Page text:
Writing about your work, the personal history of your career or careers, can be fertile material for a memoir. Many of us spend a huge amount of our lifetime at work, doing various jobs and building a career.
A lot of our effort goes into finding meaningful work.
Doing something satisfying, that stimulates us and challenges us, and ideally helps make our world a better place.
Yes, I know that work is a four-letter word. And there are times when we don't feel like doing it.
Yet it is necessary.
Most of us live in societies where we find it necessary to earn income to survive. We all have bills to pay.
We also crave meaning and purpose in our lives.
Our work personal history probably includes jobs we did just to make a buck, but hopefully you have had jobs you did that help make a life. I certainly hope you know the difference.
Now in my sixties and partially retired I sometimes reflect back on various jobs I've held and discover there are many life lessons.
Like others, I've had to learn the meaning of responsibility, punctuality and doing my best. I've also suffered through some tough work challenges and periods of unemployment and economic uncertainty.
When I was a youngster my first job was a paper route.
I was the typical teenager riding his bike and throwing the newspaper onto the porches. That part wasn't so bad. Collecting the subscription fee was a different story. Some people were happy to pay; others avoided it.
A thirteen year old kid doesn't have much power to persuade payment. The business model changed, of course, and newspapers soon figured out there was a better way for processing payment than having the paper carrier get the money.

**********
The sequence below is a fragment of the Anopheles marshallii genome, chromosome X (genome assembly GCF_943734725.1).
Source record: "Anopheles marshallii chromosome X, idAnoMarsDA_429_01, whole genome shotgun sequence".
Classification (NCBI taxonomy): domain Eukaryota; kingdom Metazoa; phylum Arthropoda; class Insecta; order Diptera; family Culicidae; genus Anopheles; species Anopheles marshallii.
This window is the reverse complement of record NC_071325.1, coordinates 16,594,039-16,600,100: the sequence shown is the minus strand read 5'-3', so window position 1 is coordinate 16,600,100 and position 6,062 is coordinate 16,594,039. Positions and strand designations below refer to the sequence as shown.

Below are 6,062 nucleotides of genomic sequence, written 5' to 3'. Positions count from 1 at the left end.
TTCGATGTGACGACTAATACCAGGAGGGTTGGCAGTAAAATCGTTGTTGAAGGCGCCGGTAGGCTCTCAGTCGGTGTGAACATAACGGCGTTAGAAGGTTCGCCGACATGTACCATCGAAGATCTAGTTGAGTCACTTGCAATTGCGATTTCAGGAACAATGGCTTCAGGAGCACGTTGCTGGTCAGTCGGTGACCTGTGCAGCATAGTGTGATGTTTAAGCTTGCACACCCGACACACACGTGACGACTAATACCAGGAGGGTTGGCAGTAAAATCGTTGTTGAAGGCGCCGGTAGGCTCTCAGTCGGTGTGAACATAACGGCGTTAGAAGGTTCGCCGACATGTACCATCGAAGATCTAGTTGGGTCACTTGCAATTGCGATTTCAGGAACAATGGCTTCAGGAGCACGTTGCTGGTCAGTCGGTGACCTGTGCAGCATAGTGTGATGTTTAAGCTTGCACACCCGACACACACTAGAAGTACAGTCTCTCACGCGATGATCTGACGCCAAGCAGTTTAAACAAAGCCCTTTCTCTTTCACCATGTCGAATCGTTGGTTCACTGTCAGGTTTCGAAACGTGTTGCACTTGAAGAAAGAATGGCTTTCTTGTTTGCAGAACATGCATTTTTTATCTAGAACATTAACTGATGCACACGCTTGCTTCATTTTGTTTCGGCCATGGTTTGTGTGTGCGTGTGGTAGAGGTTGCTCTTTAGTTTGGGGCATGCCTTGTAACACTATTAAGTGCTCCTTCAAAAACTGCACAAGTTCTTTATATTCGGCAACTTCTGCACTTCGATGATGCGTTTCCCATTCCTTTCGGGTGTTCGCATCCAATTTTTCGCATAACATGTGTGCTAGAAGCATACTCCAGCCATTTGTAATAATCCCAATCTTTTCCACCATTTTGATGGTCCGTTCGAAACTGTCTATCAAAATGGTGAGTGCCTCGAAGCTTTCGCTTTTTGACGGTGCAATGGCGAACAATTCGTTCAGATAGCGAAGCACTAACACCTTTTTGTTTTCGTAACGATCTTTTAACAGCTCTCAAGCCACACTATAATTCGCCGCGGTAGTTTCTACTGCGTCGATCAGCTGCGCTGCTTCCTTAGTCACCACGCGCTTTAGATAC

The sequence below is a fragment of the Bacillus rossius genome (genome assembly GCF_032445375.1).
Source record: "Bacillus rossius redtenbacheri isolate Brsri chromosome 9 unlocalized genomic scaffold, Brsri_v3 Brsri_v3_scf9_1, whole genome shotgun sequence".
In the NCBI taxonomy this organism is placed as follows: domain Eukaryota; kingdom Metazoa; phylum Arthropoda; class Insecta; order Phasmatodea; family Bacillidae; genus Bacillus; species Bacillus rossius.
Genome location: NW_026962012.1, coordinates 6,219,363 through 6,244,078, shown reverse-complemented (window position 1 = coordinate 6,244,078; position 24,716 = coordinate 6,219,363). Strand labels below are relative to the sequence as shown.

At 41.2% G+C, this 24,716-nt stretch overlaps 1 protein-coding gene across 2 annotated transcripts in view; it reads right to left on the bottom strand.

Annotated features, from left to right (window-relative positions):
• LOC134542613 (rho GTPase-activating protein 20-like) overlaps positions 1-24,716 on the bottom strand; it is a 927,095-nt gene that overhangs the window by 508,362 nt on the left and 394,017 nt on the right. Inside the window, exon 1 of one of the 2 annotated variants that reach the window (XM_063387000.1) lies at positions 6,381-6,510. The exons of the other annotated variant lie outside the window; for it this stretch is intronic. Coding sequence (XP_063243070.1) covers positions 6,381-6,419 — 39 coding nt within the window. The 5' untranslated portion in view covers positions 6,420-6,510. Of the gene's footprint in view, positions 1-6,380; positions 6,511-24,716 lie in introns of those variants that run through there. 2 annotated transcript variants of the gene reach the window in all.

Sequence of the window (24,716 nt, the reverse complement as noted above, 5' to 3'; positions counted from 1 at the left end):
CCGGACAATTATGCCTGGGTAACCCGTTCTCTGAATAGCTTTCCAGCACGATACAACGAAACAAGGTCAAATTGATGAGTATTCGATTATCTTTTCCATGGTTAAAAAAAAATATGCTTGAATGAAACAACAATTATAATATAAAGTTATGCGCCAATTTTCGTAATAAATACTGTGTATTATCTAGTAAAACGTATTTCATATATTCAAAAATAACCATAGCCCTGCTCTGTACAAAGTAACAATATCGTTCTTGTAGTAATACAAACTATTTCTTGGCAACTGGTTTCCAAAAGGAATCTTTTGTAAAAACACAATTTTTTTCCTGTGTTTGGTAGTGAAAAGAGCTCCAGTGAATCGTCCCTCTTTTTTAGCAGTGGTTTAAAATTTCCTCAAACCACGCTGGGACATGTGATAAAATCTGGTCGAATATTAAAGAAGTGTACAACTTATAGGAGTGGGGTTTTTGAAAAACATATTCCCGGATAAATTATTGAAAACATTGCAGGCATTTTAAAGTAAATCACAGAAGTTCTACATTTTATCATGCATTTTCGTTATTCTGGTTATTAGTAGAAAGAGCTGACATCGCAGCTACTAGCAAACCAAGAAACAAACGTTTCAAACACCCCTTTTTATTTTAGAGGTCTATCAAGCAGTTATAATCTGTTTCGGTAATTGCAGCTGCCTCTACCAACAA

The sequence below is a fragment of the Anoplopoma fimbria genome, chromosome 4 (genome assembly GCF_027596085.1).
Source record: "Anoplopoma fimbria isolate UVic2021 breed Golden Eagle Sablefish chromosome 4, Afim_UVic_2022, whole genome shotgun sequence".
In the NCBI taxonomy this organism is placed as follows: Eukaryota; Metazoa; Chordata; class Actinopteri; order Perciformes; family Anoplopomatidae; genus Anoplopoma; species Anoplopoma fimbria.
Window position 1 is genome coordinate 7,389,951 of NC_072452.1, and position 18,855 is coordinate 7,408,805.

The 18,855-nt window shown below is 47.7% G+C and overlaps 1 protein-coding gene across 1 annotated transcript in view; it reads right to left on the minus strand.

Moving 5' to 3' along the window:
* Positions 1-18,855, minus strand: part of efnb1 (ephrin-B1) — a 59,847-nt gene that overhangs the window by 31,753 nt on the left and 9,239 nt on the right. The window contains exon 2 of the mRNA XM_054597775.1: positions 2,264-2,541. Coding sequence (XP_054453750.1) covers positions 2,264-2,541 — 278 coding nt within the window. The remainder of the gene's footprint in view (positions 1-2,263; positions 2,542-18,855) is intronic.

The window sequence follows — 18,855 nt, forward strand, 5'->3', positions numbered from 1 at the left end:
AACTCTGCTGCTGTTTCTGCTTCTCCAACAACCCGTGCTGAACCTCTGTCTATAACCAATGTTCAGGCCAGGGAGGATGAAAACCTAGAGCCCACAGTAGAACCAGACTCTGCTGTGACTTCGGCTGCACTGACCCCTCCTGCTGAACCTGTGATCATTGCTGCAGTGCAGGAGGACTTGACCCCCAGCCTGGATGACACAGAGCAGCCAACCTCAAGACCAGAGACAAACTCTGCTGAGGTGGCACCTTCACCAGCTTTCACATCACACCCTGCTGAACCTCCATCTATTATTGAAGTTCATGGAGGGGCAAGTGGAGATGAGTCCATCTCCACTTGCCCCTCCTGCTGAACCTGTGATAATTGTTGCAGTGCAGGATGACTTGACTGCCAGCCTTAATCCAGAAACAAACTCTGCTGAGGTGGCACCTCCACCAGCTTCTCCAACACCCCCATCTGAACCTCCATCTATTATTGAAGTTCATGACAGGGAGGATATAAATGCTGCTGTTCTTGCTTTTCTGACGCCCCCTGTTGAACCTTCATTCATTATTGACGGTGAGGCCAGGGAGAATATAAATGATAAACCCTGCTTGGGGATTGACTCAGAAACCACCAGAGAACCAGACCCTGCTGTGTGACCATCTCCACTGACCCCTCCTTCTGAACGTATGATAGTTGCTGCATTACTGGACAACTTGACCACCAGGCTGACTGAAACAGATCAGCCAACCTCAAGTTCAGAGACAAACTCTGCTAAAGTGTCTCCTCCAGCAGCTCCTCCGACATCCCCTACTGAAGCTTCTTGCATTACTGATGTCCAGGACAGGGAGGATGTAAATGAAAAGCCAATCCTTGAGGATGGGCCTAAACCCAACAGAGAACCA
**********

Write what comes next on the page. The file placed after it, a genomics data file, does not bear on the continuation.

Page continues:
My brother and I mowed lawns some summers.
Hot, sweaty work, but at least we were outside and not stuck in a fast food restaurant or mall outlet. I had my share of those types of jobs, too.
One summer, just out of high school, I worked in a steel mill in Rome, New York. It was a startup and rival of the established Rome Strip Steel Company. And they were not as big on safety. A tough job with some scary moments.
Some of my best jobs were working in the radio industry.
It was great fun to play music and talk about it. I had about a 30-year career in broadcasting and worked at stations around the country. I was a program director quite a few times and dealt with some of the management headaches, but I also had the creative freedom to format the personality of a radio station. Stationality is what we called it.
Being an adult with responsibilities of wife and family meant a change in how I perceived work. More financial dealings.
The difficulty of finding some sort of balance between home life and work was constant.
The real goal and blessing of a satisfying work life is discovering what you are good at, what fulfills your desires for purpose, and getting the opportunity to do it.
Some people are successful as entrepreneurs, but the freedom of being your own boss means you need to be able to deal with risk and stress.
My current work is mostly as a writer and personal historian. In that role I find that I still wear many hats. In some ways I am working harder than ever, but I do treasure the times when I can pause, slow down or take a break. Through it all I am also finding more meaning and purpose.
It is wonderful to help people discover the importance of their stories and to preserve them.